It can be beneficial to wear a splint on the affected finger to reduce pain and minimise inflammation while the corticosteroid injection is taking effect. Wearing a splint may help to resolve the problem in the early stages.

What is it like to have the injections?

The following video was created by NSW Hand Surgeon Stuart Myers to teach general practitioners how to administer injections for trigger fingers. It shows a patient having an injection and also describes the anatomical basis of trigger finger. Please note: this video shows a medical procedure (trigger finger injection).

 

Percutaneous trigger finger release

Trigger finger release can be performed as an office procedure using a percutaneous (no incision) technique. A local anaesthetic injection is administered to numb the treatment area, and a needle is passed through the skin to release the "pulley". Not all patients who have trigger finger or trigger thumb are suitable for the percutaneous technique, but it is an effective treatment that allows some patients to avoid having to go to hospital for surgery. 

In the following video Dr Donald Ditmars talks about percutaneous trigger finger release and demonstrates the procedure on a patient. Please note that this video shows a medical procedure (including some bleeding):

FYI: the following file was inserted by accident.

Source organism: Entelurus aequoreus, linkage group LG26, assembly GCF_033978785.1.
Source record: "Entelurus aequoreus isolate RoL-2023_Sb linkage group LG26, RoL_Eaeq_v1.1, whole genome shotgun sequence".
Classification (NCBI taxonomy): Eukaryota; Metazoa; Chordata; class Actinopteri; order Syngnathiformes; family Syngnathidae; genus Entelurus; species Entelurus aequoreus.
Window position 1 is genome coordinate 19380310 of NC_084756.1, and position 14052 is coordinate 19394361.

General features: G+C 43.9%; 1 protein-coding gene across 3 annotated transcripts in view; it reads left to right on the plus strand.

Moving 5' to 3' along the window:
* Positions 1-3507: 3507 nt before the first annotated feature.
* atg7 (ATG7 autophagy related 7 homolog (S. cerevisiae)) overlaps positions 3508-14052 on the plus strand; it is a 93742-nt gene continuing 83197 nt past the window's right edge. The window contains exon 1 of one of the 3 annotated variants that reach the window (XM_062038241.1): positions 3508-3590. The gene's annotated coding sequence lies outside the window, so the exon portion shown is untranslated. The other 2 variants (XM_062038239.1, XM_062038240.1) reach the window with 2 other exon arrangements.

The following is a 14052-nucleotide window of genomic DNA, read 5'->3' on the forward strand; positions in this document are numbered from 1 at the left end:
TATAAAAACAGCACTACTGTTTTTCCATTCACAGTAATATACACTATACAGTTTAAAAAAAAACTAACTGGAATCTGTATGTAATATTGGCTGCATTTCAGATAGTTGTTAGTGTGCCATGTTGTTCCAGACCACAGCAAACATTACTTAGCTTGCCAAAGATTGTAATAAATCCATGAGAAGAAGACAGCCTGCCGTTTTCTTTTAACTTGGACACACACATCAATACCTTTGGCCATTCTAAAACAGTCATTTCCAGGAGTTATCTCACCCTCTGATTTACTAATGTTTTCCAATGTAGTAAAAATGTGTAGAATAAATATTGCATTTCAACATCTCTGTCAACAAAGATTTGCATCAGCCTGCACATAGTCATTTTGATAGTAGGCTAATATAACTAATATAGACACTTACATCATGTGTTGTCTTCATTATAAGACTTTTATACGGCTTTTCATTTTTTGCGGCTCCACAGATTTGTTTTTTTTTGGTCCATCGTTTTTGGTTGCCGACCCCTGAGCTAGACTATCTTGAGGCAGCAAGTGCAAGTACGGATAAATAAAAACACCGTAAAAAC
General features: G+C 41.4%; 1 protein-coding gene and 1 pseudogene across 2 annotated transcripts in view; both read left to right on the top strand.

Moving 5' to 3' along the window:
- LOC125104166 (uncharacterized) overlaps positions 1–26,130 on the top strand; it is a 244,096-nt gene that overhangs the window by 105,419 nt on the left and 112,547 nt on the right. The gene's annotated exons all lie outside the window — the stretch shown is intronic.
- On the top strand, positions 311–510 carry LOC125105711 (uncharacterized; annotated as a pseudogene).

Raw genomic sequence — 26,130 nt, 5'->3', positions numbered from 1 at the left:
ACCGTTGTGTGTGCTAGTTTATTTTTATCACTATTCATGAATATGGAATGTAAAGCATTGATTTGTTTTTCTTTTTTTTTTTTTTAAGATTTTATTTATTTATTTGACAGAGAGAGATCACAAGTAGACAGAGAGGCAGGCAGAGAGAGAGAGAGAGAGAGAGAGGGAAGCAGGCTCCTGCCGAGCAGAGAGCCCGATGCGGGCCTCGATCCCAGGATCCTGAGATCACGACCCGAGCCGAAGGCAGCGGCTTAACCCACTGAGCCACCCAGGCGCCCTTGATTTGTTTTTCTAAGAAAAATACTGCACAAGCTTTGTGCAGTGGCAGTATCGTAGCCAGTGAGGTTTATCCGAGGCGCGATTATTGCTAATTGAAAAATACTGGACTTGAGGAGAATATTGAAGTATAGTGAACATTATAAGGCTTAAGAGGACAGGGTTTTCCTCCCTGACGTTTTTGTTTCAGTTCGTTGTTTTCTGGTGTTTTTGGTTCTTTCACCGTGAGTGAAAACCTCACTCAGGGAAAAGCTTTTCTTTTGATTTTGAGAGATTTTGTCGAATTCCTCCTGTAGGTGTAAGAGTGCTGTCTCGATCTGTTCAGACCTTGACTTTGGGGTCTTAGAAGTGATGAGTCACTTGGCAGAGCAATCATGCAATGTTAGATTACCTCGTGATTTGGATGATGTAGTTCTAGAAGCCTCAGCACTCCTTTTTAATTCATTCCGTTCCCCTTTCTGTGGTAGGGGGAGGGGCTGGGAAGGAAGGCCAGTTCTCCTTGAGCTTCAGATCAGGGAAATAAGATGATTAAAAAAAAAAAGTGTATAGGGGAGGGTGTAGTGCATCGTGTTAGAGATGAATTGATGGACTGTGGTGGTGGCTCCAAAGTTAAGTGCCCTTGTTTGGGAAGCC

At Melbourne Hand Surgery we ask all patients to lie down for a percutaneous trigger finger and thumb release. We use a smaller needle to perform the release than is shown in this video and we apply a less bulky dressing. Because local anaesthetic is administered to your hand you will not be able to drive home after this procedure, but you can take a taxi or use public transport - or have a friend or family member take you home. 

Open surgical treatment

Trigger finger release surgery is performed through a 2cm incision on the palm with extremely high success rates. It is performed as day case surgery and can be done as wide awake hand surgery. The triggering is cured immediately with surgery and recurrence in the same finger is extremely unlikely.

woman in rain yellow jacket handsThe incision needs to be kept clean and dry for approximately one week after surgery. I recommend keeping your hand elevated where possible during this time to minimise swelling and speed recovery. Post operative pain is generally minimal, with any discomfort being satisfactorily managed with paracetamol. Your hand is not immobilised after surgery.

What can go wrong (complications)?

It is uncommon to have complications from trigger finger surgery. Possible complications include infection, damage to nearby structures (the digital arteries, digital nerves and tendon), failure to improve, pain, scarring, skin contour irregularities, allergy, bleeding, changed skin sensation and unsatisfactory results.

FRACS

This website is certified by Health On the Net Foundation. Click to verify. This site complies with the HONcode standard for trustworthy health information:
verify here.

Search only trustworthy HONcode health websites: